PS: I also made a youtube video on this here.

Using the right icons can make our applications not only better looking but also more intuitive. Inline SVG icons are safe, sharp, and easy to customize, but they tend to ruin our markup and make it less pleasant to navigate.

Another problem is that they are hard to re-use. Because, one, you cannot really know which icon is which unless you figure out from the surrounding markup or by refreshing the browser, and two, when you want to change an SVG icon you have to find and replace all the occurrences in your app, which isn’t that nice.

Two solutions solve this…


Duh! What else could it be?

Everyone knows you should put all your energy into your application’s core features and ignore everything else that gets in your way. And yet we continue to build unnecessary crap and fail to ship our best work.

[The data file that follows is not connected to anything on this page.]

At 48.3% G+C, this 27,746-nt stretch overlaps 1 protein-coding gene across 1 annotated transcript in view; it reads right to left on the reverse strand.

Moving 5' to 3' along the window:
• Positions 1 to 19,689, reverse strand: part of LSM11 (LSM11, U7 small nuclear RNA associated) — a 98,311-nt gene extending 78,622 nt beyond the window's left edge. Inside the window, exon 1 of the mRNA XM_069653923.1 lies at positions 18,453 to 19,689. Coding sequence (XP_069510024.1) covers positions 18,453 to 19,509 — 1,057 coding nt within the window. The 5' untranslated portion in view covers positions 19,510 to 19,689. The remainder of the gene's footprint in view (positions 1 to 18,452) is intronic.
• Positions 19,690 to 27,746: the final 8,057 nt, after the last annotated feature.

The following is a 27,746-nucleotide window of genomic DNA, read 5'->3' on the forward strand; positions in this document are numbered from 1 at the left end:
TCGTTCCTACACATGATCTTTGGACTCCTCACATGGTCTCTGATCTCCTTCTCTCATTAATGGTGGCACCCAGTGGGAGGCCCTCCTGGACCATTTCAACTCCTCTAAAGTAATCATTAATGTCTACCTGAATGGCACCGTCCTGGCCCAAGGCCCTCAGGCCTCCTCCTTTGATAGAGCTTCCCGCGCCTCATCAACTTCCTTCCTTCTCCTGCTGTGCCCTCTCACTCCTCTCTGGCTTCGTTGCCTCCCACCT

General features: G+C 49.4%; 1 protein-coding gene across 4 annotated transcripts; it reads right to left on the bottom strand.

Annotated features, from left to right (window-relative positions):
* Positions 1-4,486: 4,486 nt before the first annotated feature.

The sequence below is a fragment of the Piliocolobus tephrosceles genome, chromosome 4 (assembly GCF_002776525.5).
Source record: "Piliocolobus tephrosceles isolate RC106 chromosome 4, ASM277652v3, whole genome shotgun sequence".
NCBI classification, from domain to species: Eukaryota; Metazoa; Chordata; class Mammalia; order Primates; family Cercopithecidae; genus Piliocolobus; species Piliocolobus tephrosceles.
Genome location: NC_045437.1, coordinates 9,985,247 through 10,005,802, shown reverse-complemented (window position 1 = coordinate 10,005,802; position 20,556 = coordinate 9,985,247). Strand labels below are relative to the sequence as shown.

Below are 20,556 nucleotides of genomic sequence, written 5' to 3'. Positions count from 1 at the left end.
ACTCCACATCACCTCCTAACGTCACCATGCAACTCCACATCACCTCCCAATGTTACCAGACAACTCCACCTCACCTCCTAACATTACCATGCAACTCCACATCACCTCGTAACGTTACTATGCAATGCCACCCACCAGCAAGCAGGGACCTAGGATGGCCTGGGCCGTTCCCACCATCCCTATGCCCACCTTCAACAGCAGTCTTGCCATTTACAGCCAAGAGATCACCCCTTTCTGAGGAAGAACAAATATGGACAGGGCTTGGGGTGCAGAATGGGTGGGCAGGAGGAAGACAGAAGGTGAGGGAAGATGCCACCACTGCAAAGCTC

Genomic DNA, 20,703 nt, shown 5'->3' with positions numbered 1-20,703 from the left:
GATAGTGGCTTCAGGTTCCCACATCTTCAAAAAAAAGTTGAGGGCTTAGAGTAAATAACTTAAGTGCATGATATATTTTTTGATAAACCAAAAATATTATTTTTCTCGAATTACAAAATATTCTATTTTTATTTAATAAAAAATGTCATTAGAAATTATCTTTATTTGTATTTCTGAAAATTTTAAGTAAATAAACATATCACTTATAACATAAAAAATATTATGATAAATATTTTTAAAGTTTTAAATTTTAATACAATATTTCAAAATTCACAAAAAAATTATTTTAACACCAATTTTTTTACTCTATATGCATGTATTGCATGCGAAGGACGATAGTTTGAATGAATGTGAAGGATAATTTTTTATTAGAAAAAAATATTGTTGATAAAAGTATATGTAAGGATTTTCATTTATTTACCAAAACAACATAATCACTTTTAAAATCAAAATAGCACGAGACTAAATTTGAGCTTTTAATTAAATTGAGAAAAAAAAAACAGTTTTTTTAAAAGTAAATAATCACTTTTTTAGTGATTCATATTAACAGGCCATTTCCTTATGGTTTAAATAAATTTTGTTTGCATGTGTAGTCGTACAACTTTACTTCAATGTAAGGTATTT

From time to time, I run into some issues one of my old projects would have solved and use it as an excuse to try and revive the once-abandoned idea.

So I take the dust off, open the project, and start by… removing half or more of the features I was building. Whatever the project aimed to do, I cut it half. …


When you write a piece of code for the first time, names don’t matter that much. You obviously know what everything is and what it does. However, while it’s cheap and easy to understand now, code written using poor names will grow to be incomprehensible as time passes and your application gets bigger.

The price we pay for poor names comes under many different forms: slow development speed, faulty design, bugs, and ultimately, clients and customers lost. Because of this, we should write code that is easy to understand and use now, and in the future.